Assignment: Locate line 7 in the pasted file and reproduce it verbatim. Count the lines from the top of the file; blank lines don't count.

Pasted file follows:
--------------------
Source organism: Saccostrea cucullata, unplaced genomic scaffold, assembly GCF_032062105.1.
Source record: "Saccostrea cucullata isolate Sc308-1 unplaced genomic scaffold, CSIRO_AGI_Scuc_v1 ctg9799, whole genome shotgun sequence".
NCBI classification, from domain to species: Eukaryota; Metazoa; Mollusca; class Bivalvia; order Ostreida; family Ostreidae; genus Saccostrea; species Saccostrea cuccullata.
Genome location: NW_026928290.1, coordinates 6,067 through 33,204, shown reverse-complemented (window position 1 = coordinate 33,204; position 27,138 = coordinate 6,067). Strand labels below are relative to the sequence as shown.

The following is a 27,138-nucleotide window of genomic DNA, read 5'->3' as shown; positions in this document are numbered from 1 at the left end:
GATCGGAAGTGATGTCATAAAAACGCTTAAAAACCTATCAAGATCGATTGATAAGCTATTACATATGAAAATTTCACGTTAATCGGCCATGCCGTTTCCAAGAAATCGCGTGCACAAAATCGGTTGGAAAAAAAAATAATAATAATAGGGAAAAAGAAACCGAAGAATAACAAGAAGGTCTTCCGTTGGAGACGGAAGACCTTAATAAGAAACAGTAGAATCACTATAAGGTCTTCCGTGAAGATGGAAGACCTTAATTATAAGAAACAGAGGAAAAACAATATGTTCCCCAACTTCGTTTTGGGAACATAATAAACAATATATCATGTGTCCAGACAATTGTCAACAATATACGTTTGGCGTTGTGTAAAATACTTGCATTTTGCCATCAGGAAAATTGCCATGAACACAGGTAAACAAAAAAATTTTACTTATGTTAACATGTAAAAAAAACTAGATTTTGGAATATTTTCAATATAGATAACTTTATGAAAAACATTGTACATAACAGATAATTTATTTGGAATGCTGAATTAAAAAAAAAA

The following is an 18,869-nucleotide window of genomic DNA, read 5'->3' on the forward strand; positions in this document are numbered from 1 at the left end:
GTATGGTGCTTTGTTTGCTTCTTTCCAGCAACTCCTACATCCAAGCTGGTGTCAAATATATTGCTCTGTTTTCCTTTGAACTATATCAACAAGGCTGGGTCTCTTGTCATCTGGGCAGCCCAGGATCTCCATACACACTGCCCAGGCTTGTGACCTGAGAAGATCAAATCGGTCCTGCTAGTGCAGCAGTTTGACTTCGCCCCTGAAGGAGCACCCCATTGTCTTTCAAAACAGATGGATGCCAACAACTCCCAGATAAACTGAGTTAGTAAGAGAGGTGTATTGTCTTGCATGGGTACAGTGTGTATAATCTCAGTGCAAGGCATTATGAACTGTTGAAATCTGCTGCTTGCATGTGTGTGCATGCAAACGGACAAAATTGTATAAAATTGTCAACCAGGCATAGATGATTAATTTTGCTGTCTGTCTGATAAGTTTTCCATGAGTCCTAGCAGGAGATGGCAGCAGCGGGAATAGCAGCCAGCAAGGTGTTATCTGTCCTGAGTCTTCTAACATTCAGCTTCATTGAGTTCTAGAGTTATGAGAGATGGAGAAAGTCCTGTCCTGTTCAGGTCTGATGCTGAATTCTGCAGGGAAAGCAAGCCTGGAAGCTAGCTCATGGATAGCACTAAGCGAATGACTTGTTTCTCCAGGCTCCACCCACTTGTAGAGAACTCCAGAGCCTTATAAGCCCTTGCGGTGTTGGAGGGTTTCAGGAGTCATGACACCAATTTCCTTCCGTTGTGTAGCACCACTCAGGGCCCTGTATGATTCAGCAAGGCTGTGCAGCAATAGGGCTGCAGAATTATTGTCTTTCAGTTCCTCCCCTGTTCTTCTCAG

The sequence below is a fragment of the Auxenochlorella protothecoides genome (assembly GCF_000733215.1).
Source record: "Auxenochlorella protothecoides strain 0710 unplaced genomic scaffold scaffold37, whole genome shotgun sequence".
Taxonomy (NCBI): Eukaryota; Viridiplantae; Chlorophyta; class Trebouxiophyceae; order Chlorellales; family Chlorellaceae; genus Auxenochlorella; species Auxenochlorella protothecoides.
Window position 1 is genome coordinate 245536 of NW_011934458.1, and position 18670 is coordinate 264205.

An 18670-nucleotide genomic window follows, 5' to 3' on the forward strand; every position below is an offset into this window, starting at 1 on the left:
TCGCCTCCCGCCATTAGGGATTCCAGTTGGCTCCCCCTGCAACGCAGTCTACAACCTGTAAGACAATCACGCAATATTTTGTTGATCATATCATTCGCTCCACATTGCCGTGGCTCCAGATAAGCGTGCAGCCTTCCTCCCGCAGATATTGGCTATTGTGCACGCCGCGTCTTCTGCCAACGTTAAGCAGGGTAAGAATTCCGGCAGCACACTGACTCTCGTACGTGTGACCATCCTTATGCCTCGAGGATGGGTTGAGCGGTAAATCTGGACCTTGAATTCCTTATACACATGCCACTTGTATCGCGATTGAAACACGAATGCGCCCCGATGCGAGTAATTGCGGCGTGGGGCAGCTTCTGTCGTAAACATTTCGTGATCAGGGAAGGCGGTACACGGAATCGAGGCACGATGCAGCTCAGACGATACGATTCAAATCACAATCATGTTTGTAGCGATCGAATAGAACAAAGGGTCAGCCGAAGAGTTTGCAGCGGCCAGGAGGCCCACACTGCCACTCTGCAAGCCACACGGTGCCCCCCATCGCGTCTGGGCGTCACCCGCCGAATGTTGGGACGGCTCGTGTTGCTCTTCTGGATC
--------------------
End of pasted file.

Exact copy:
The following is an 18,869-nucleotide window of genomic DNA, read 5'->3' on the forward strand; positions in this document are numbered from 1 at the left end: